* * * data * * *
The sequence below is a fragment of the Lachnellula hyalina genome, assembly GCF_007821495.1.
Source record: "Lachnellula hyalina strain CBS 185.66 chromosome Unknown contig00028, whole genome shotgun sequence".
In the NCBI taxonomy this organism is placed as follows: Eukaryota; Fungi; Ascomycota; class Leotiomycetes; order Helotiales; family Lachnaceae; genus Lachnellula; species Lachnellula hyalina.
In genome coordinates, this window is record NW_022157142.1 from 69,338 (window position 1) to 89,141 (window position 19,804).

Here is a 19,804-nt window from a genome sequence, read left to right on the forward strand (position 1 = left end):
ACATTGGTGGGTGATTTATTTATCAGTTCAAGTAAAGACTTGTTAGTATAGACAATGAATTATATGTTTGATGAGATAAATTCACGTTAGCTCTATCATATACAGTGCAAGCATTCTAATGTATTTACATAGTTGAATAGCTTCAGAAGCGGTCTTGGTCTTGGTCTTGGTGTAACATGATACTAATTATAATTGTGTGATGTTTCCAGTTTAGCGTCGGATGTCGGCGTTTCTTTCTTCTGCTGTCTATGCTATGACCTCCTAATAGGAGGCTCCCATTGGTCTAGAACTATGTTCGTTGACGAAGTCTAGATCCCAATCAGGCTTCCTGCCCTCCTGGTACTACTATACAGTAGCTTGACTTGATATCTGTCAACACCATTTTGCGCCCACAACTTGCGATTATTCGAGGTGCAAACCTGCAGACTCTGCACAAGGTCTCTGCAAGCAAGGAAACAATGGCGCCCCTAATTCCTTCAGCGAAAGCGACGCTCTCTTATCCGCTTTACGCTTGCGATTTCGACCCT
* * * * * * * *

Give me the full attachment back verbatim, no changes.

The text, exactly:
The sequence below is a fragment of the Lachnellula hyalina genome, assembly GCF_007821495.1.
Source record: "Lachnellula hyalina strain CBS 185.66 chromosome Unknown contig00028, whole genome shotgun sequence".
In the NCBI taxonomy this organism is placed as follows: Eukaryota; Fungi; Ascomycota; class Leotiomycetes; order Helotiales; family Lachnaceae; genus Lachnellula; species Lachnellula hyalina.
In genome coordinates, this window is record NW_022157142.1 from 69,338 (window position 1) to 89,141 (window position 19,804).

Here is a 19,804-nt window from a genome sequence, read left to right on the forward strand (position 1 = left end):
ACATTGGTGGGTGATTTATTTATCAGTTCAAGTAAAGACTTGTTAGTATAGACAATGAATTATATGTTTGATGAGATAAATTCACGTTAGCTCTATCATATACAGTGCAAGCATTCTAATGTATTTACATAGTTGAATAGCTTCAGAAGCGGTCTTGGTCTTGGTCTTGGTGTAACATGATACTAATTATAATTGTGTGATGTTTCCAGTTTAGCGTCGGATGTCGGCGTTTCTTTCTTCTGCTGTCTATGCTATGACCTCCTAATAGGAGGCTCCCATTGGTCTAGAACTATGTTCGTTGACGAAGTCTAGATCCCAATCAGGCTTCCTGCCCTCCTGGTACTACTATACAGTAGCTTGACTTGATATCTGTCAACACCATTTTGCGCCCACAACTTGCGATTATTCGAGGTGCAAACCTGCAGACTCTGCACAAGGTCTCTGCAAGCAAGGAAACAATGGCGCCCCTAATTCCTTCAGCGAAAGCGACGCTCTCTTATCCGCTTTACGCTTGCGATTTCGACCCT